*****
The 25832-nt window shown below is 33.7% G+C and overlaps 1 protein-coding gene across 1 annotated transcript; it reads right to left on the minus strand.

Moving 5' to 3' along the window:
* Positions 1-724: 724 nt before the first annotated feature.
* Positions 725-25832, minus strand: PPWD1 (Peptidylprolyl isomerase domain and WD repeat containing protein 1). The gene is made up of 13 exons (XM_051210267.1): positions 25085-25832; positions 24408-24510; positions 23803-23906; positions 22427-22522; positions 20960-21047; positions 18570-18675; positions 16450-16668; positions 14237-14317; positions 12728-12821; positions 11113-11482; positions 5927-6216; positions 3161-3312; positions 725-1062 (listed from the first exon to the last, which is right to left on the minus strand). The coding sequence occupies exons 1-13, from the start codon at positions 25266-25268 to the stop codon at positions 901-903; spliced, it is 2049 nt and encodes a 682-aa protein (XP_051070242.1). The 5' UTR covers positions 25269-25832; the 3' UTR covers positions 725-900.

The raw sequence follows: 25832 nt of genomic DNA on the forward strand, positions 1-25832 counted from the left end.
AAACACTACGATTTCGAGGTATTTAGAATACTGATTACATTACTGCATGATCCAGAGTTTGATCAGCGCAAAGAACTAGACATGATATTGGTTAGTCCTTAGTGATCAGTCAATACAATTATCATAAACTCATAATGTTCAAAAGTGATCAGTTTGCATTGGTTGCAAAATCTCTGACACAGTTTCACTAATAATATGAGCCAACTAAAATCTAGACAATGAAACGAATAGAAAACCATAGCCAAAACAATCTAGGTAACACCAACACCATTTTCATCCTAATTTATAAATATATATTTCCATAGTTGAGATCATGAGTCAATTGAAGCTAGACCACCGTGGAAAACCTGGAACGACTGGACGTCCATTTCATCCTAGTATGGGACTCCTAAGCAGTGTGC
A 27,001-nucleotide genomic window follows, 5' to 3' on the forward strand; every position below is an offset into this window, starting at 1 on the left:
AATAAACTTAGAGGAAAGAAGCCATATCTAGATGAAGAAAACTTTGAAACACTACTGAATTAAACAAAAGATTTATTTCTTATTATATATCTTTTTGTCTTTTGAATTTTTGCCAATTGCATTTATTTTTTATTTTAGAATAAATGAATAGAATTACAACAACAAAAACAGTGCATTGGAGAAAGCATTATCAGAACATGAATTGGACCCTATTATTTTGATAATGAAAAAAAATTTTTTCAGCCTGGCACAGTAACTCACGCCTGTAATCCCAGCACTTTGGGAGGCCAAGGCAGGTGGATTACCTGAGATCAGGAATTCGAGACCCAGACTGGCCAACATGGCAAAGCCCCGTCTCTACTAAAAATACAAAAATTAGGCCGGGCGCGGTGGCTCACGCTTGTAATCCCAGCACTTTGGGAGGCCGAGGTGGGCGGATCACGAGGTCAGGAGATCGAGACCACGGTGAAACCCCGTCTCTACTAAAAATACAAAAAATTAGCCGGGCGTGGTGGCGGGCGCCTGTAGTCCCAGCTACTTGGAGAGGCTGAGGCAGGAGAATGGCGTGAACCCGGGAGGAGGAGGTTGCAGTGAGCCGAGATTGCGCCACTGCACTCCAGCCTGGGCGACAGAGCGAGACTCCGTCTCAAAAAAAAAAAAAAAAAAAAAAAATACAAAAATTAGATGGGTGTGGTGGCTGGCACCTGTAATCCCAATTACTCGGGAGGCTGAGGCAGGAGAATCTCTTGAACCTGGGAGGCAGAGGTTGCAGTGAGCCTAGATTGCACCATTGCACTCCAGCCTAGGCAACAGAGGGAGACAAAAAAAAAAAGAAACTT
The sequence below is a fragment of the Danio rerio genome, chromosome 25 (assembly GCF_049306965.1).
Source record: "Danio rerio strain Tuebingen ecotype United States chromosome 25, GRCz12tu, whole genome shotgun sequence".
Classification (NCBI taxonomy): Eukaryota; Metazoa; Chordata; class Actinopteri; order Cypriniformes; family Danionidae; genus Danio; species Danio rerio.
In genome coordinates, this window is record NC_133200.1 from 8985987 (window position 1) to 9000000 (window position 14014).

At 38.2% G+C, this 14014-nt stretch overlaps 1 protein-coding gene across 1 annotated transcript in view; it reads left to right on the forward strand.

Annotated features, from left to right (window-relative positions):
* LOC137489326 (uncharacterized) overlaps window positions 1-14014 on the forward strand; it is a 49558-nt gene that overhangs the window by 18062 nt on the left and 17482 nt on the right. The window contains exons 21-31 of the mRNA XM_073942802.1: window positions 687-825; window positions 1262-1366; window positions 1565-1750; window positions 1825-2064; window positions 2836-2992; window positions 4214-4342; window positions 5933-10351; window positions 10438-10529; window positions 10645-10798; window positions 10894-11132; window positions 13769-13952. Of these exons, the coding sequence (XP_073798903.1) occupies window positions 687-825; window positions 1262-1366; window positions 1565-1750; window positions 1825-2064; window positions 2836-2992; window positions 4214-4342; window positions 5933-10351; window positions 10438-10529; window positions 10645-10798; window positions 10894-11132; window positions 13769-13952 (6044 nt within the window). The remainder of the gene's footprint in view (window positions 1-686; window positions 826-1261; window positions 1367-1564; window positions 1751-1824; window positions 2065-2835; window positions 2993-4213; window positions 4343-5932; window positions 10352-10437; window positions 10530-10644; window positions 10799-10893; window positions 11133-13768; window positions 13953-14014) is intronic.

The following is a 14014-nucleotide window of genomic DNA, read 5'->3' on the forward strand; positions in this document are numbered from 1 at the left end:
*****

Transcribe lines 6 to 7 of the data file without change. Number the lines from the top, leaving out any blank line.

AAACACTACGATTTCGAGGTATTTAGAATACTGATTACATTACTGCATGATCCAGAGTTTGATCAGCGCAAAGAACTAGACATGATATTGGTTAGTCCTTAGTGATCAGTCAATACAATTATCATAAACTCATAATGTTCAAAAGTGATCAGTTTGCATTGGTTGCAAAATCTCTGACACAGTTTCACTAATAATATGAGCCAACTAAAATCTAGACAATGAAACGAATAGAAAACCATAGCCAAAACAATCTAGGTAACACCAACACCATTTTCATCCTAATTTATAAATATATATTTCCATAGTTGAGATCATGAGTCAATTGAAGCTAGACCACCGTGGAAAACCTGGAACGACTGGACGTCCATTTCATCCTAGTATGGGACTCCTAAGCAGTGTGC
A 27,001-nucleotide genomic window follows, 5' to 3' on the forward strand; every position below is an offset into this window, starting at 1 on the left: